NGOs pressure Macron over Saudi weapons as prince visits
Rights groups on 9 April urged French President Emmanuel Macron to pressure visiting Saudi Crown Prince Mohammed bin Salman over the war in Yemen, warning that Riyadh may be using French weapons in the conflict.
Aurelie Perrier, coordinator for Yemen and Saudi Arabia at Amnesty International France, said: ‘France is potentially an accomplice to serious violations of humanitarian laws by selling weapons and military equipment to Saudi Arabia, given what we know is taking place in Yemen.’
Perrier told AFP at a protest under the Eiffel Tower as Prince Mohammed kicked off his visit to Paris: ‘We want to ask President Macron to stop arms transfers to Saudi Arabia and to lift the blockade on Yemen.’
Two other groups, the Weapons Observatory (Obsarm) and the International Federation for Human Rights (FIDH), said the sheer volume of French weapons exports to Saudi pointed to the likelihood that they have been deployed in Yemen.
The groups said French exports included types of equipment reported to have been used in Yemen, including Leclerc tanks and Caesar howitzers, while ‘confidential testimony’ also pointed to the presence of French arms on the ground.
The group said in a statement: ‘If these indicators do not constitute proof, they throw serious suspicion on the massive presence and use of French military equipment in Yemen.’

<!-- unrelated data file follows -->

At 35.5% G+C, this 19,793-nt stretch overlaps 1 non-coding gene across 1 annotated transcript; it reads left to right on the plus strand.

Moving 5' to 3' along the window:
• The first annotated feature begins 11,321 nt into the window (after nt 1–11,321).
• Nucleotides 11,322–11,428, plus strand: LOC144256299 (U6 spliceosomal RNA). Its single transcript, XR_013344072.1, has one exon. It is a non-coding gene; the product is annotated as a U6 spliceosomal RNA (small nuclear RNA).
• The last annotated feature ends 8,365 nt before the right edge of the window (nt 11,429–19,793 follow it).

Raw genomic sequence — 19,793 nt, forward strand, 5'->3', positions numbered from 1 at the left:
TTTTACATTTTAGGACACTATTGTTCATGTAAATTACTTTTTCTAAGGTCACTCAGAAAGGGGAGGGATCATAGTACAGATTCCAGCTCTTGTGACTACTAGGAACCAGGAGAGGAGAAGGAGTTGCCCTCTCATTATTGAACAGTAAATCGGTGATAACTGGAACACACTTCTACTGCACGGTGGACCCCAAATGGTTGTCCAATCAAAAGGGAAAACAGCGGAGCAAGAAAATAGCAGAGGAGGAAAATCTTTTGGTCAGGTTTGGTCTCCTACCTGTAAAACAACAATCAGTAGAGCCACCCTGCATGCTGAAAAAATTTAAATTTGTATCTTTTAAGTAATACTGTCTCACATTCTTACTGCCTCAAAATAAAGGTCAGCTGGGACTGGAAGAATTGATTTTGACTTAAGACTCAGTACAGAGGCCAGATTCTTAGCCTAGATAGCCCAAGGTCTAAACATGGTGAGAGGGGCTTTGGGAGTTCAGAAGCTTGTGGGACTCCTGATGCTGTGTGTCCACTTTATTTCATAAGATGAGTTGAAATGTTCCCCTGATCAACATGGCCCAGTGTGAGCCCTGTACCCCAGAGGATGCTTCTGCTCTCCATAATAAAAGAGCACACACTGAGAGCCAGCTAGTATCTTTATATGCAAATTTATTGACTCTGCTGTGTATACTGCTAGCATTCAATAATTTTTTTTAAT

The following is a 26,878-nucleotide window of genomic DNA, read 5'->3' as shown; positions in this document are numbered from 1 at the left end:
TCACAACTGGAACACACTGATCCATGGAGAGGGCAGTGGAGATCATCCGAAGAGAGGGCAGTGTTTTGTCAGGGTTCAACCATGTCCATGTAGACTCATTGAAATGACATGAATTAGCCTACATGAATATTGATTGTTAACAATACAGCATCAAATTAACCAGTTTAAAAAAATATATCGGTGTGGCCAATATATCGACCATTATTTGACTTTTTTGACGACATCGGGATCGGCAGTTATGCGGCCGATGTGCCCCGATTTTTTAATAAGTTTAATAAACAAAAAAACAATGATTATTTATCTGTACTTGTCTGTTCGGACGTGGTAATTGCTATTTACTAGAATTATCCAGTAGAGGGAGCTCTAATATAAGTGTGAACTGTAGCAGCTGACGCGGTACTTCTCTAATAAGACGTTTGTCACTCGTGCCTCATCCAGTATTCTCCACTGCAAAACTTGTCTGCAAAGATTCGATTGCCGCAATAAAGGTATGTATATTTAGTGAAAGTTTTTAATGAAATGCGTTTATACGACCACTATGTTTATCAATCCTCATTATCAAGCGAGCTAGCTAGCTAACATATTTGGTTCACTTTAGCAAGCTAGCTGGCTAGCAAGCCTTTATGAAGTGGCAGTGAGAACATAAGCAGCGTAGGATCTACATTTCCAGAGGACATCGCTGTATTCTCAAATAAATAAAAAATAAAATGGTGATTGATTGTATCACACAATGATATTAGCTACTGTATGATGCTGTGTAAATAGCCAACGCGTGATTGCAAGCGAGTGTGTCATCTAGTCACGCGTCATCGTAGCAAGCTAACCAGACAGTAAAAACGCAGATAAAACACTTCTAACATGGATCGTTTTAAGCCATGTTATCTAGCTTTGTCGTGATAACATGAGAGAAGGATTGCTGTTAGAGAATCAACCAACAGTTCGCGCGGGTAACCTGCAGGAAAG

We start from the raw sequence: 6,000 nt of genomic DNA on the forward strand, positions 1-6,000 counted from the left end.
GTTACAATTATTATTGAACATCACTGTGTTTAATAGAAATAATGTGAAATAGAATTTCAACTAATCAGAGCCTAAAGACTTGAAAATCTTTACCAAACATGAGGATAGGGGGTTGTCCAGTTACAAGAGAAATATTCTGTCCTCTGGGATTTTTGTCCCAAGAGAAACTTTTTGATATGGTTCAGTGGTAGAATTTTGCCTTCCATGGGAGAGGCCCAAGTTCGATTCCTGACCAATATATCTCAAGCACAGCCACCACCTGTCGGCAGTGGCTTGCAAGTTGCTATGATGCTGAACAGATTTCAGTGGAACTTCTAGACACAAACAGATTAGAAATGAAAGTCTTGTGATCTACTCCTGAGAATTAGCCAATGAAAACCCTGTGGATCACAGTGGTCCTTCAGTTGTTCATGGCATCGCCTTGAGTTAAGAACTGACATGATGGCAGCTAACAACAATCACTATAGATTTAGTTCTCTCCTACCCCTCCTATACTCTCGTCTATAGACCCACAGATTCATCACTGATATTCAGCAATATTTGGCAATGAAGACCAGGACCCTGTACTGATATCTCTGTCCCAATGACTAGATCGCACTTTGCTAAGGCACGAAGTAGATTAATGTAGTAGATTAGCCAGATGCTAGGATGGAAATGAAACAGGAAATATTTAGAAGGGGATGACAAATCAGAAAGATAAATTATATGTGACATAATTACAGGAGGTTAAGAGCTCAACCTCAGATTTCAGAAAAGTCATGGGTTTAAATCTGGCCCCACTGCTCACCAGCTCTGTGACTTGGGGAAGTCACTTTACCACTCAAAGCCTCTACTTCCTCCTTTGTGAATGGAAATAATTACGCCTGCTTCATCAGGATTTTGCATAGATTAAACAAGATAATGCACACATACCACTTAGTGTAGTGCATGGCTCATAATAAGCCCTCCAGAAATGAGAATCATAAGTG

A Saudi-led coalition has been bombing and blockading Yemen since 2015 in a conflict that has left 10,000 people dead.
A combination of fighting, disease and food shortages has led the United Nations to call it the world's worst humanitarian crisis.
French Prime Minister Edouard Philippe's office insisted in March 2018 that French land weapons sold to Riyadh were ‘defensive’ and being used in Saudi Arabia to deter cross-border attacks.
He added that ‘surveillance measures’ to track the use of French weapons had been ‘strongly reinforced in recent months.’
French government spokesman Benjamin Griveaux said 9 April there was a ‘clear interest for French industry’ in continuing arms exports to Riyadh.
Griveaux said: ‘It's an important part of our diplomacy. That doesn't mean turning a blind eye.’
As the 32-year-old crown prince continues an international charm offensive that has included stops in the US, Britain and Egypt, rights groups urged Macron to pressure his guest on human rights violations.
Perrier said: ‘Saudi Arabia remains one of the worst countries in the world in terms of its human rights record.’
The prince has used his tour to project his reforms – including the historic lifting of a ban on women driving, the revival of cinemas and tolerance for mixed-gender concerts – as part of his pledge to return the kingdom to moderate Islam.
Sylvie Brigot-Vilain, director, Amnesty France, said: ‘Prince Mohammed considers himself a revolutionary, but if so, then he has to end the institutionalised oppression that has continued to build even after he came to power.
‘Especially regarding voices that oppose the regime, who increasingly find themselves behind bars.’
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